Exactly! So, at a time $t$, the trajectory $e^{it}$ is at some point $e^{it}$ of the complex plane. Yet, $e^{it}$ is also the vector from the origin to $e^{it}$. Therefore, $ie^{it}$ is a vector perpendicular to the axis between the origin $e^{it}$ and 0, in the anti-clockwise direction. I know… it’s hard to read. So let me draw this:

Note how I used the notation $e^{it}$ to mean several different objects at once. There are the trajectory $e^{it}$ (which should more formally be denoted $t \mapsto e^{it}$), the point $e^{it}$ and the vector $e^{it}$. Similarly, there are the derivative $ie^{it}$ and the vector $ie^{it}$.

Now, if you have done some physics, you should immediately be able to figure out what kind of trajectory $e^{it}$ is.

I guess I haven’t done enough physics…

What if I told you that the origin was the Earth?

Then I guess that the point $e^{it}$ would correspond to the Moon…

Exactly! Just like the Moon, the velocity of the point $e^{it}$ always points perpendicularly to the axis Earth-Moon. And as a result…

I know! The trajectory of $e^{it}$ is that of a circle!

Bingo! The trajectory of $e^{it}$ is that of a circle rotating anti-clockwisely!

The Unit Circle

You can prove this formally by studying the variation of the square of the distance between $e^{it}$ and the origin. Since this variation is 0, this means that the distance must be constant, and thus that $e^{it}$ must belong to a circle whose center is the origin.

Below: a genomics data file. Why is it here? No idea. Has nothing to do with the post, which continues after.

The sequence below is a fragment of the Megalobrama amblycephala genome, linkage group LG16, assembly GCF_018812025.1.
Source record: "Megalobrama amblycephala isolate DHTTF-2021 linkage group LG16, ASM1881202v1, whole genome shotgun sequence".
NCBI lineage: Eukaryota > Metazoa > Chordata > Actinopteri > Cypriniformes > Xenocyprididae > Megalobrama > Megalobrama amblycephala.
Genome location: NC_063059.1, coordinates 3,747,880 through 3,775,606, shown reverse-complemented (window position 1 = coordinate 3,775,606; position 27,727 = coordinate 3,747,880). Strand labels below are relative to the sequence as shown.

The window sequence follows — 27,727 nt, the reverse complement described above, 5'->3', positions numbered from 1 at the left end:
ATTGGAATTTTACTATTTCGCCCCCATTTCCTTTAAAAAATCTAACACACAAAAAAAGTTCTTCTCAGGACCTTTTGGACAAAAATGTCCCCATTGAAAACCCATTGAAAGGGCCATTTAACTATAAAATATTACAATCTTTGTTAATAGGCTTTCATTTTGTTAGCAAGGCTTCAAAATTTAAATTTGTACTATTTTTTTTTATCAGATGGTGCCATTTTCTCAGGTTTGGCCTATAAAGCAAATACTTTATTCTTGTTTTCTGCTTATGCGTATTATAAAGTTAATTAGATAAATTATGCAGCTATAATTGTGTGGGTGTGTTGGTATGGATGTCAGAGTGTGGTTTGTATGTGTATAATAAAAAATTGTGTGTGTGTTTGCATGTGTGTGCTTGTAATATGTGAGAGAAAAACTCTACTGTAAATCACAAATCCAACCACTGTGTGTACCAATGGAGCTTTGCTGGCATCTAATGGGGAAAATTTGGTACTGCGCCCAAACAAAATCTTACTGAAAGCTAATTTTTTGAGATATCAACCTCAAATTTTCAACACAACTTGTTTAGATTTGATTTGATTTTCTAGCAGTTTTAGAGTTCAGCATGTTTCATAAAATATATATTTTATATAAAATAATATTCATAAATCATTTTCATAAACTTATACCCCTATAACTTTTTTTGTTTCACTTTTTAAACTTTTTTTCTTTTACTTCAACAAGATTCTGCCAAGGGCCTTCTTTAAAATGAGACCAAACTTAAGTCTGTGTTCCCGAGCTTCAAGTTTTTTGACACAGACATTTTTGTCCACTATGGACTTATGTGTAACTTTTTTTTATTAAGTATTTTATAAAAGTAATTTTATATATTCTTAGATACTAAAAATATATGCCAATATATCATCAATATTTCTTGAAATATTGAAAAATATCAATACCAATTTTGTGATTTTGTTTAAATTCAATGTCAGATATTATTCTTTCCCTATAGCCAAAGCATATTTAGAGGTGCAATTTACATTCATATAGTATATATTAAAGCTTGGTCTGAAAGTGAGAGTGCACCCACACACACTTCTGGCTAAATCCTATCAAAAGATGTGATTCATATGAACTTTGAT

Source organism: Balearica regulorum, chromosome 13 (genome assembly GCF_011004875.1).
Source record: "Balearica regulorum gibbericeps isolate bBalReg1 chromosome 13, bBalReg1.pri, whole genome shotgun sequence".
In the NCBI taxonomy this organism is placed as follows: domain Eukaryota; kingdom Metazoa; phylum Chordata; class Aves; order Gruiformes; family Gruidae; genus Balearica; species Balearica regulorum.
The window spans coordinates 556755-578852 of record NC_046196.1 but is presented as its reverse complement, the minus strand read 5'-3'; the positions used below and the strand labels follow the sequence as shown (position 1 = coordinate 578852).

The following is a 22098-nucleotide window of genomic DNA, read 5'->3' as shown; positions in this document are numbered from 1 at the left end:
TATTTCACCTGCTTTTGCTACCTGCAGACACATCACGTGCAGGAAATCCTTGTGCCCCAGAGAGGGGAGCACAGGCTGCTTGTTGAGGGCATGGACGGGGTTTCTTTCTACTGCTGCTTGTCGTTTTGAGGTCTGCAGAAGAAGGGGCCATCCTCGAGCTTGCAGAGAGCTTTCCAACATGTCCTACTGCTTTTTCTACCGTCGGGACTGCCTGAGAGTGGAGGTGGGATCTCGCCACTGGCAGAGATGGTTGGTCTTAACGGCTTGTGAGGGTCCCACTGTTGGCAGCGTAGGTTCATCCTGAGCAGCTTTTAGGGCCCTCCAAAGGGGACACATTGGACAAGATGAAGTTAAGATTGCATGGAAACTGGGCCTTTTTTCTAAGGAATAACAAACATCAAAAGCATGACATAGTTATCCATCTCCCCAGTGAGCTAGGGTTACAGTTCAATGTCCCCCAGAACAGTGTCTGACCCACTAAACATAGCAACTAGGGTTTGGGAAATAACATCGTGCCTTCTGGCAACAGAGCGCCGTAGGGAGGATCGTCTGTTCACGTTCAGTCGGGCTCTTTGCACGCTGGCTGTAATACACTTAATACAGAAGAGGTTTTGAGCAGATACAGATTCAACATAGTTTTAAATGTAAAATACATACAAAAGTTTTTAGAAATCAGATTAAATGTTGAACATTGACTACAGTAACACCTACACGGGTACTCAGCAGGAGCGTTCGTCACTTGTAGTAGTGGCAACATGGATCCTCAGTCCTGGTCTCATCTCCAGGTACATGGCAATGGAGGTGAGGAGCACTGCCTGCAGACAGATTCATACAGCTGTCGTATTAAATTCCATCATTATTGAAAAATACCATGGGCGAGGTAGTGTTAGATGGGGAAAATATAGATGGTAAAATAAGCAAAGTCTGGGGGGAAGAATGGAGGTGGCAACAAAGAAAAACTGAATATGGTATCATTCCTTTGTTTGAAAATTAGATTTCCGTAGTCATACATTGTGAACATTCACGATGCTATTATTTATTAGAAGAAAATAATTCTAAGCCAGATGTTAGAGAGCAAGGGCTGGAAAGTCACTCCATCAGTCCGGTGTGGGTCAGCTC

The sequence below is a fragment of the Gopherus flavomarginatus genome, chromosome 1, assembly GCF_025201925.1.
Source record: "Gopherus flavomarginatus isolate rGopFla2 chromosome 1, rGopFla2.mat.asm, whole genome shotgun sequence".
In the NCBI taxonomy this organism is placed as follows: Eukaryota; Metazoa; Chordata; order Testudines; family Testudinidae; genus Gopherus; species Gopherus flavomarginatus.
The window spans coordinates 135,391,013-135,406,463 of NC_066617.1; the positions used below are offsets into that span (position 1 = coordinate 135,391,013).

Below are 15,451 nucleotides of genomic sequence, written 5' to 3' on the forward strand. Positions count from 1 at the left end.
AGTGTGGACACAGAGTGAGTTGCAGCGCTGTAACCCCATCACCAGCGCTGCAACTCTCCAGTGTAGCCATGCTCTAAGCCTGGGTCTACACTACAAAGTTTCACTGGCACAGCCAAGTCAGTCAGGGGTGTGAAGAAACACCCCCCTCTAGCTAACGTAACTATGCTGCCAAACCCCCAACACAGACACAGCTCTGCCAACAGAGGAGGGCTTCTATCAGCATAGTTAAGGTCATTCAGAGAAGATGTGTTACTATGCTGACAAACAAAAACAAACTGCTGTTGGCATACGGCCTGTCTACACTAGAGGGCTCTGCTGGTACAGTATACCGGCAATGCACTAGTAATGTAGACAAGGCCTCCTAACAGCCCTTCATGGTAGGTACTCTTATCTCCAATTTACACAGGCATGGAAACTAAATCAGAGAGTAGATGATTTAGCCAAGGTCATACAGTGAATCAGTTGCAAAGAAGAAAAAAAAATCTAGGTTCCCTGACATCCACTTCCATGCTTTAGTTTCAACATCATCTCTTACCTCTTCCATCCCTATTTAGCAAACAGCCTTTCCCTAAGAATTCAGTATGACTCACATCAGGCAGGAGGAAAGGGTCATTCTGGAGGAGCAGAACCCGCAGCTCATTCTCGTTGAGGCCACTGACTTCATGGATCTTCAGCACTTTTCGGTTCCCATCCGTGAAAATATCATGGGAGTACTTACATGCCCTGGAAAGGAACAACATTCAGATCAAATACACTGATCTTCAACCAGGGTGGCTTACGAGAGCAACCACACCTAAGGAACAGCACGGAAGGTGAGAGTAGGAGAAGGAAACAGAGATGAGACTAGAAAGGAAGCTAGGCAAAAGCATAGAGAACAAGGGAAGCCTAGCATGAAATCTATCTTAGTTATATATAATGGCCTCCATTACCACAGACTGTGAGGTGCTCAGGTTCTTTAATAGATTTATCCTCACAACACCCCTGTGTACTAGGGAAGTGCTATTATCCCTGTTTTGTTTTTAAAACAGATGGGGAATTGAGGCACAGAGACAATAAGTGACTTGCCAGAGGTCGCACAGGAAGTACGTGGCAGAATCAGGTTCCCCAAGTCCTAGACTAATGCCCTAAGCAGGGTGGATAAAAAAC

Now, since $e^{it}=e^0 = 1$ if $t=0$, this means that this circle must go through 1. It’s thus necessarily the unit circle! Plus, since the velocity of the trajectory is the rotation of the vector $e^{it}$, the speed equals the length of the vector $e^{it}$, which is the radius of the circle: 1. Thus, the trajectory $e^{it}$ is a anti-clockwise rundown of the unit circle at speed 1. How beautiful is that?

Waw! This is so amazingly simple!

I know! And it enables to easily deduce the formula $e^{it} = cos(t) + i sin(t)$. But, we don’t even need that to derive Euler’s identity… What happens when $t=\pi$?

What do you mean?

Recall that at $t=0$, the trajectory $e^{it}$ started at 1. Now, it moves at speed 1 along the unit circle anti-clockwisely. So, at $t=\pi$, it will have walked a distance of $\pi$ on a circle of radius 1…

And since this circle has a circumference of $2 \pi$, it will have walked done half of a turn!

Exactly! This is where the geometry of the circle has $\pi$ entering in play! So, amazingly, $e^{i\pi}$ is the antipode of 1 on the unit circle, which is -1. Thus, $e^{i\pi}=-1$. Or, equivalently, we obtain the beautiful Euler identity:

Euler’s Proof

Now, this insightful and intuitive proof wasn’t Euler’s. Rather, Euler is known for his mastery of infinite sums, which he used to derive his identity.

This proof will not be as insightful as the previous one. However, it involves some other essential technics of mathematics. It is definitely more technical though.

The key objects of Euler’s proof are power series. A few decades before Euler, British mathematicians Brook Taylor and Colin Maclaurin found out that many real functions $f(t)$ could be written as an infinite sum of powers of $t$. In fact, in many cases, the derivatives of $f(t)$ at $t=0$ were sufficient to describe $f$ everywhere as such a sum. Denoting $f^{(n)}(0)$ the $n$-th derivative at $t=0$, the Taylor-Maclaurin series could then be written as follows: